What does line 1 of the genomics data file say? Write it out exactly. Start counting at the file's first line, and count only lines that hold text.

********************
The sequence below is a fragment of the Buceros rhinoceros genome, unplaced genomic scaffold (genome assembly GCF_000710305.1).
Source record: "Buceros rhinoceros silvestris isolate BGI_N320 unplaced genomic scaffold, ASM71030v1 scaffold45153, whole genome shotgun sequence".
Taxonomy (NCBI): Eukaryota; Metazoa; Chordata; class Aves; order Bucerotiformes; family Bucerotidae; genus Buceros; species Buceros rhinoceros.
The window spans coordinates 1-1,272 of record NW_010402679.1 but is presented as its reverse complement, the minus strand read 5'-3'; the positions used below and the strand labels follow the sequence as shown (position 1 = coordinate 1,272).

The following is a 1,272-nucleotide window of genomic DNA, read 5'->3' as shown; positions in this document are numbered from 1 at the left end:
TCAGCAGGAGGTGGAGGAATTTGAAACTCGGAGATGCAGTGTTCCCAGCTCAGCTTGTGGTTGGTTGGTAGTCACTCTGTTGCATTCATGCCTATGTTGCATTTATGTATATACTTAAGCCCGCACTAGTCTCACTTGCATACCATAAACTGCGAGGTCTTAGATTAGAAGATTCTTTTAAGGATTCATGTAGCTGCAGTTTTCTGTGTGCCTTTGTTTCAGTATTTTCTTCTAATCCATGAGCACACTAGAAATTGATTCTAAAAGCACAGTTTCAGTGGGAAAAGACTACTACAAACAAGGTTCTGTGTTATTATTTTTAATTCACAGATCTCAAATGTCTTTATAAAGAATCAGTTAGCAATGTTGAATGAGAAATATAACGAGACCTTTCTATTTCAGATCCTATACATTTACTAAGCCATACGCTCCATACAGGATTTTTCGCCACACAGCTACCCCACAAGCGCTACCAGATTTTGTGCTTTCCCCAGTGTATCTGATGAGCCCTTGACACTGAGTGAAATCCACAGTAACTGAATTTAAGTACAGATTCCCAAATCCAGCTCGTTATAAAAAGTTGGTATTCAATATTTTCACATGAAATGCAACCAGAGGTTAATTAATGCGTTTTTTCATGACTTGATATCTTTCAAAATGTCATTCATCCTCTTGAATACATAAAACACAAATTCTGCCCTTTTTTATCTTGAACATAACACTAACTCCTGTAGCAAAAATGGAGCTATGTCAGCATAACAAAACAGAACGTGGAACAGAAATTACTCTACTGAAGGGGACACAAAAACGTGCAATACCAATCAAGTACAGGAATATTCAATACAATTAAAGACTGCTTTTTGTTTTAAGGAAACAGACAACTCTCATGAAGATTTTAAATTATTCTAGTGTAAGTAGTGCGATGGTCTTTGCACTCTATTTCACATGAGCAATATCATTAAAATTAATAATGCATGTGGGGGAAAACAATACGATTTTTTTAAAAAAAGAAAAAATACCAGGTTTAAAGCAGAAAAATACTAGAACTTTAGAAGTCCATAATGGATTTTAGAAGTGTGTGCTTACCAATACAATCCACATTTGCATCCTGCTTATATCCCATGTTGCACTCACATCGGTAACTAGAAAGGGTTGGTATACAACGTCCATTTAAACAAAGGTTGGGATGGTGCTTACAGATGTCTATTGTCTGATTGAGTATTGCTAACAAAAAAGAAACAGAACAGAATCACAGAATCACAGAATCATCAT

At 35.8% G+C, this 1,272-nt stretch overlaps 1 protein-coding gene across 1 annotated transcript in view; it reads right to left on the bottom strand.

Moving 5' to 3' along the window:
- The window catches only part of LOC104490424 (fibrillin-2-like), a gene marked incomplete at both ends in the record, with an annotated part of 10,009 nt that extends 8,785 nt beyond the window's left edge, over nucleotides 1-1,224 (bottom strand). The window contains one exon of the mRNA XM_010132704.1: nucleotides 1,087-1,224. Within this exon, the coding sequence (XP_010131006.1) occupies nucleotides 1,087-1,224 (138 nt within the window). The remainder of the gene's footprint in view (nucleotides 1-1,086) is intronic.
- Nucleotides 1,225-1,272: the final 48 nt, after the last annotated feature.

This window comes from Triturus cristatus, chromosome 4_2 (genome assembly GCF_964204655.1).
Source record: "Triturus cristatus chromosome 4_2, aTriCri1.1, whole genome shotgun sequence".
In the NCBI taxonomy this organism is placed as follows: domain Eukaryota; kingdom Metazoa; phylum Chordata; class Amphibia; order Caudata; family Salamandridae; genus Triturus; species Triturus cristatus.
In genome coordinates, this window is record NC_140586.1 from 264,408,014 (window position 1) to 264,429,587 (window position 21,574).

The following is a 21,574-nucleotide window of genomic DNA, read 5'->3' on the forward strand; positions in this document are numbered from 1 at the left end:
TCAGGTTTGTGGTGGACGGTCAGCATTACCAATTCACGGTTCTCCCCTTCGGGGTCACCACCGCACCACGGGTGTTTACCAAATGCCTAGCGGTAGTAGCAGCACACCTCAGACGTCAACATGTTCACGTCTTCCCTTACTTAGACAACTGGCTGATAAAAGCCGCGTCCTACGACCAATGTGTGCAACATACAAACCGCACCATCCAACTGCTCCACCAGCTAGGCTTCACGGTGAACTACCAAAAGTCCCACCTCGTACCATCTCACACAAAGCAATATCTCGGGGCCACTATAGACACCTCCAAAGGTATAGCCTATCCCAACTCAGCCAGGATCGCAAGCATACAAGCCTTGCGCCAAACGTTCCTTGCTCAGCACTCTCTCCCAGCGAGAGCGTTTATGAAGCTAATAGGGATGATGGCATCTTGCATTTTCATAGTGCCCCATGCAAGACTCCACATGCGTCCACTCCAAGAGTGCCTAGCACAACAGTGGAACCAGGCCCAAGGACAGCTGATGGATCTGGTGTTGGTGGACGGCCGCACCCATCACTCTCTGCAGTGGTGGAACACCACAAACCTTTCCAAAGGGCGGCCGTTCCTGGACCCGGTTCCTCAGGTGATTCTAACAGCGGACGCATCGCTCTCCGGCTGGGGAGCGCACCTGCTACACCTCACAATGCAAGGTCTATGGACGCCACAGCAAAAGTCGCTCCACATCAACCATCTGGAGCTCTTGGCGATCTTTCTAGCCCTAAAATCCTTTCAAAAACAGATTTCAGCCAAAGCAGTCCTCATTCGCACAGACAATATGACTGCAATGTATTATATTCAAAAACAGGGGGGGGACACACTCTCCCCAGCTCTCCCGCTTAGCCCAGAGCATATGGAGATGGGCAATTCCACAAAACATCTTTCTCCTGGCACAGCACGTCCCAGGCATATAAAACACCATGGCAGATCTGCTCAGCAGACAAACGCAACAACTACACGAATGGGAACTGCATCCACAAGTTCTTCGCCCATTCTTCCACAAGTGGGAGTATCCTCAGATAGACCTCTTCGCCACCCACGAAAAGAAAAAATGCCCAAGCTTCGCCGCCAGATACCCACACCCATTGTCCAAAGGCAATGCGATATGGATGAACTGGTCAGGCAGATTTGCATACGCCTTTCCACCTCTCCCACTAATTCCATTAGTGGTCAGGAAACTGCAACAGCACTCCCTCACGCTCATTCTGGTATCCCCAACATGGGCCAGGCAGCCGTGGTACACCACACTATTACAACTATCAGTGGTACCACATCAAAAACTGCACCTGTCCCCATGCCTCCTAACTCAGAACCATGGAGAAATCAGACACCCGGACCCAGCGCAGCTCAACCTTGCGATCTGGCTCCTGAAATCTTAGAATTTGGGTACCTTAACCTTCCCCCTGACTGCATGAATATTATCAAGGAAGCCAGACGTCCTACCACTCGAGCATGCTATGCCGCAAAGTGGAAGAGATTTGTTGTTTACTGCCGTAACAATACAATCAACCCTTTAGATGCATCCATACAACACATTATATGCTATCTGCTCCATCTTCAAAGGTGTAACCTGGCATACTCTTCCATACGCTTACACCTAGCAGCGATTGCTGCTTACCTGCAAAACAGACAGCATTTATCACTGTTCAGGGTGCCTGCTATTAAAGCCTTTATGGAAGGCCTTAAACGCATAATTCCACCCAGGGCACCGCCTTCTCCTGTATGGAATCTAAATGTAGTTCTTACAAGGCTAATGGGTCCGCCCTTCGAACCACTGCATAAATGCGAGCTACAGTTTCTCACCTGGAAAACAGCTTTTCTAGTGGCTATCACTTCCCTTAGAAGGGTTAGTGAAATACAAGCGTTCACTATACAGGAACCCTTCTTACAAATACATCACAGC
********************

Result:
The sequence below is a fragment of the Buceros rhinoceros genome, unplaced genomic scaffold (genome assembly GCF_000710305.1).